What the CDC Doesn't Want You To Know About Lyme | Holtorf Med
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What the CDC Doesn’t Want You To Know About Lyme


Lyme and other tick borne disorders have been identified across the globe and are causing untold suffering and disabilities in millions of people every day. Statistics have shown that 300,000 to 500,000 cases of infected people are reported each year, twice as much as breast cancer cases and six times more than HIV/AIDS.

If you suffer from Lyme, you might be on a path through the complicated maze of multiple systemic disease diagnosis and management. You may have visited numerous doctors who incorrectly diagnosed you and offered inconclusive and inaccurate tests. This is because the conventional medical system lacks an understanding of and treatments for most chronic diseases.

A typical journey of a patient with Lyme begins with a primary care physician or a family doctor. A maximum of thirty days of antibiotics is the accepted standard of care in such situations. If patients report back that they are not getting better, they are likely diagnosed with other disorders, like “post Lyme syndrome,” chronic fatigue syndrome or fibromyalgia. After a few other useless prescriptions, they are told to take it as it is and live with their symptoms. These practitioners usually believe that Lyme is an easily diagnosed and treatable condition. In reality, the lab tests are highly unreliable and standard treatments are often insufficient or incorrectly administered.

Diagnosis and Treatment

The U.S Centers for Disease Control and Prevention’s (CDC) strict surveillance definition was developed for national reporting of Lyme disease and is primarily used by health departments for epidemiological purposes. This definition is narrow, meaning that only a minority of actual cases will meet the strict criteria – experiencing a 5 cm or larger rash and at least one late, objective manifestation such as meningitis, cranial neuropathy, arthritis attack or AV block.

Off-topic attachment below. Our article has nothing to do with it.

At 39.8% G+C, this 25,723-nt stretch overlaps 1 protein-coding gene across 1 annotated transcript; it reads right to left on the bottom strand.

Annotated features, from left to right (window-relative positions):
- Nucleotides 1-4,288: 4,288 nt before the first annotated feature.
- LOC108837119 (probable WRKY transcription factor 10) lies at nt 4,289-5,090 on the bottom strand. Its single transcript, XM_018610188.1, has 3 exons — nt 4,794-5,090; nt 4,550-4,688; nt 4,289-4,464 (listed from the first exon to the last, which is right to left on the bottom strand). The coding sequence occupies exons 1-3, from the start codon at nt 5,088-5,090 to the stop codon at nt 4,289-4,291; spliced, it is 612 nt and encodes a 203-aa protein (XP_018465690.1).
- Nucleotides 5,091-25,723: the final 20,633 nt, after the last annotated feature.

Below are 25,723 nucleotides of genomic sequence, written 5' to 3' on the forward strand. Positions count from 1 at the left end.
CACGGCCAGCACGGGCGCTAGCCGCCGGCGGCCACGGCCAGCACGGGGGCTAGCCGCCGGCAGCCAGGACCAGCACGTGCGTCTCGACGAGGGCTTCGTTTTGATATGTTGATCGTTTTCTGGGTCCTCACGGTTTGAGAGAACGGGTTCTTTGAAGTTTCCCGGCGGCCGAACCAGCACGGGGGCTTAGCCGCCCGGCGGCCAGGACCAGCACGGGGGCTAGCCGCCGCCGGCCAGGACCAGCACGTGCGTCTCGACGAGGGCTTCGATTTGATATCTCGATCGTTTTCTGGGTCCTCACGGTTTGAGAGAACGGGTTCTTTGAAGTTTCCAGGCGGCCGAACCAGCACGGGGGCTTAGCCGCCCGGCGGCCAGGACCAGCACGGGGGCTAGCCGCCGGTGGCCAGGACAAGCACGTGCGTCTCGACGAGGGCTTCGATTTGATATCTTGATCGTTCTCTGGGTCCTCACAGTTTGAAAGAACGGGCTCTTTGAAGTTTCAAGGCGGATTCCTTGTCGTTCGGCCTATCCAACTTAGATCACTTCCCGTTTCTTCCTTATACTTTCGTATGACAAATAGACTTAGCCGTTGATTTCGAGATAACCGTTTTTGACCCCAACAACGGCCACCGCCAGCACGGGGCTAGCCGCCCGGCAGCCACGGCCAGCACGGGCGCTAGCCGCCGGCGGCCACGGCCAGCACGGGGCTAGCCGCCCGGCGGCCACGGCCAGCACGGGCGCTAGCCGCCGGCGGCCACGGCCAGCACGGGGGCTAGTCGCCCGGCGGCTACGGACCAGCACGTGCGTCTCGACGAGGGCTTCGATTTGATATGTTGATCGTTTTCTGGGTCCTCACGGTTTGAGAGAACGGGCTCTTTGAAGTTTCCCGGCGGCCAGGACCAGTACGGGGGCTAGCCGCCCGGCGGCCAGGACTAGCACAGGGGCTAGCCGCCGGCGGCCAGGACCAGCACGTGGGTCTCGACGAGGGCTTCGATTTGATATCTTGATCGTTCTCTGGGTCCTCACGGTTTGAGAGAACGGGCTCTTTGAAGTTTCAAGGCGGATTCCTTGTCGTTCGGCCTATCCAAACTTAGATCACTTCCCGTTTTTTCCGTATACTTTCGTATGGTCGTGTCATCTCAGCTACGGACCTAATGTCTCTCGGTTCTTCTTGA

Moreover, Lyme presents itself in symptoms often misdiagnosed as Crohn’s Disease, Chronic Fatigue Syndrome, Amyotrophic Lateral Sclerosis, Multiple Sclerosis, Alzheimer’s, Colitis, Encephalitis, Fibromyalgia, Arthritis, Cystitis, Irritable Bowel Syndrome, Lupus, Prostatitis, Psychiatric Disorders (bipolar, depression), Sjogren’s Syndrome, sleep disorders, thyroid disease, and more.

To diagnose Lyme properly you must see a “Lyme Literate Medical Doctor (LLMD)“, who is knowledgeable in using the latest, most accurate lab tests and treatments. When it comes to Lyme disease, there shouldn’t be any standard, superficial approach. The most common standard treatment for acute infection with Borrelia is 2-4 weeks of oral antibiotics, often doxycycline. But about one-quarter of these patients—and a higher percentage of those who don’t get quick treatment—will develop a chronic infection that doesn’t respond to simple antibiotic therapy. Unfortunately, the CDC keeps denying that chronic Lyme exists. Some doctors don’t think Lyme bacteria survive after 30 days of antibiotic treatment, but many studies have shown that they can.

Many Lyme patients can’t properly heal themselves because their doctor hasn’t considered the presence of other multiple co-infections which weaken immunity, like bacterial, viral, parasitic, or fungal infections. Because of the complexity of this illness, the best approach is an integrative one that addresses both the infections directly and the systemic effects of the illness on the body.